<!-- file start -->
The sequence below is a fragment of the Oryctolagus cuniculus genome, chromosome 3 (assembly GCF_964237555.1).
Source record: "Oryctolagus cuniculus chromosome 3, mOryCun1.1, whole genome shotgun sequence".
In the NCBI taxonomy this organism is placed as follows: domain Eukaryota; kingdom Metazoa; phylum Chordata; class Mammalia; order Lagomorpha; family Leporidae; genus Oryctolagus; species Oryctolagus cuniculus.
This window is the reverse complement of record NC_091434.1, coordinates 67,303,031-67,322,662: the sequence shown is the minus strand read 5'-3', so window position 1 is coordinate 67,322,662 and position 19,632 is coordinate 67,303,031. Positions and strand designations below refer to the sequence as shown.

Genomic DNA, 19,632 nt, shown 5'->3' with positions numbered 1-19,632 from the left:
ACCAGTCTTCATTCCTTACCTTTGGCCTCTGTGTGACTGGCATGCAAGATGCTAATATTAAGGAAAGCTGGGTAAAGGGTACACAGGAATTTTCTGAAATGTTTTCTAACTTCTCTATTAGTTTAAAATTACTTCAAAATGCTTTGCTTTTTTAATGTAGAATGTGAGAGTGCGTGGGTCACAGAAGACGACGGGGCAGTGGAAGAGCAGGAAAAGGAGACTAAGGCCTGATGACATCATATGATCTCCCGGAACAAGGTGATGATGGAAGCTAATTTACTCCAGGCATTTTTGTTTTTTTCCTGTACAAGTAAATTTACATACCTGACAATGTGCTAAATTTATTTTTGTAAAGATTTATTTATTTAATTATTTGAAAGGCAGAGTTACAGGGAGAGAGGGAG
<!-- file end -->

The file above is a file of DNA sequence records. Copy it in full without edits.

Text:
The sequence below is a fragment of the Oryctolagus cuniculus genome, chromosome 3 (assembly GCF_964237555.1).
Source record: "Oryctolagus cuniculus chromosome 3, mOryCun1.1, whole genome shotgun sequence".
In the NCBI taxonomy this organism is placed as follows: domain Eukaryota; kingdom Metazoa; phylum Chordata; class Mammalia; order Lagomorpha; family Leporidae; genus Oryctolagus; species Oryctolagus cuniculus.
This window is the reverse complement of record NC_091434.1, coordinates 67,303,031-67,322,662: the sequence shown is the minus strand read 5'-3', so window position 1 is coordinate 67,322,662 and position 19,632 is coordinate 67,303,031. Positions and strand designations below refer to the sequence as shown.

Genomic DNA, 19,632 nt, shown 5'->3' with positions numbered 1-19,632 from the left:
ACCAGTCTTCATTCCTTACCTTTGGCCTCTGTGTGACTGGCATGCAAGATGCTAATATTAAGGAAAGCTGGGTAAAGGGTACACAGGAATTTTCTGAAATGTTTTCTAACTTCTCTATTAGTTTAAAATTACTTCAAAATGCTTTGCTTTTTTAATGTAGAATGTGAGAGTGCGTGGGTCACAGAAGACGACGGGGCAGTGGAAGAGCAGGAAAAGGAGACTAAGGCCTGATGACATCATATGATCTCCCGGAACAAGGTGATGATGGAAGCTAATTTACTCCAGGCATTTTTGTTTTTTTCCTGTACAAGTAAATTTACATACCTGACAATGTGCTAAATTTATTTTTGTAAAGATTTATTTATTTAATTATTTGAAAGGCAGAGTTACAGGGAGAGAGGGAG